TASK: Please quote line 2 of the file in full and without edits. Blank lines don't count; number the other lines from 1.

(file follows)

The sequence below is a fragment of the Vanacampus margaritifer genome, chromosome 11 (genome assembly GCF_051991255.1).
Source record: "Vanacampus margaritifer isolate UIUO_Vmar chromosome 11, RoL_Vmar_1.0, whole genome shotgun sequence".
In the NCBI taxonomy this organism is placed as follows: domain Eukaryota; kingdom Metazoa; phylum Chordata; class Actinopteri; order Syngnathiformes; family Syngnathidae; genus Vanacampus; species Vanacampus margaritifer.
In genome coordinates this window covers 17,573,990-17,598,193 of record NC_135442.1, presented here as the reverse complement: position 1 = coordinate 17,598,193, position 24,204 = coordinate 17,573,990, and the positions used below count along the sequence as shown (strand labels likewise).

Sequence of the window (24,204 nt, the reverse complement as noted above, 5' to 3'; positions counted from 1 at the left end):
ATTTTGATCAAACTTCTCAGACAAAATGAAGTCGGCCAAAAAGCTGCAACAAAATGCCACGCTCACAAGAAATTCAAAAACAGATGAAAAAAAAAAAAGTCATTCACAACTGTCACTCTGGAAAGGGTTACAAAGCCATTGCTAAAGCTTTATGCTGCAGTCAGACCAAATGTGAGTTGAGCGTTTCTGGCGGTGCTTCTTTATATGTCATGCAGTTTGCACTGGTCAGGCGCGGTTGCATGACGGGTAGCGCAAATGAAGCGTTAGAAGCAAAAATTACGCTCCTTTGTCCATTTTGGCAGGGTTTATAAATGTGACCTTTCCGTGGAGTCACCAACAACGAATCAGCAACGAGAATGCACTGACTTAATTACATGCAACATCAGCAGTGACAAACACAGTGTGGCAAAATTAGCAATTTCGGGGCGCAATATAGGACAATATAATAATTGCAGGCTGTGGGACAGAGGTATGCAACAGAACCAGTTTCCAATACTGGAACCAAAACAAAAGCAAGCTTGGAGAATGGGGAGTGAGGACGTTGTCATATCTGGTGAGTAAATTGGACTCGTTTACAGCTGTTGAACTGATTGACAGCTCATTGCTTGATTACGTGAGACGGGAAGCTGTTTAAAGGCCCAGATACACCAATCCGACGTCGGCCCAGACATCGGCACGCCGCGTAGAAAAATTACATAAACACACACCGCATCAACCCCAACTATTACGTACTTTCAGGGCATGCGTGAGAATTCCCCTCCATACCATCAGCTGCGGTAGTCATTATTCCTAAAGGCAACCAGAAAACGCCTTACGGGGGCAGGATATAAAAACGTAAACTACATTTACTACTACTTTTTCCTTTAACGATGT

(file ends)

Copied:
Source record: "Vanacampus margaritifer isolate UIUO_Vmar chromosome 11, RoL_Vmar_1.0, whole genome shotgun sequence".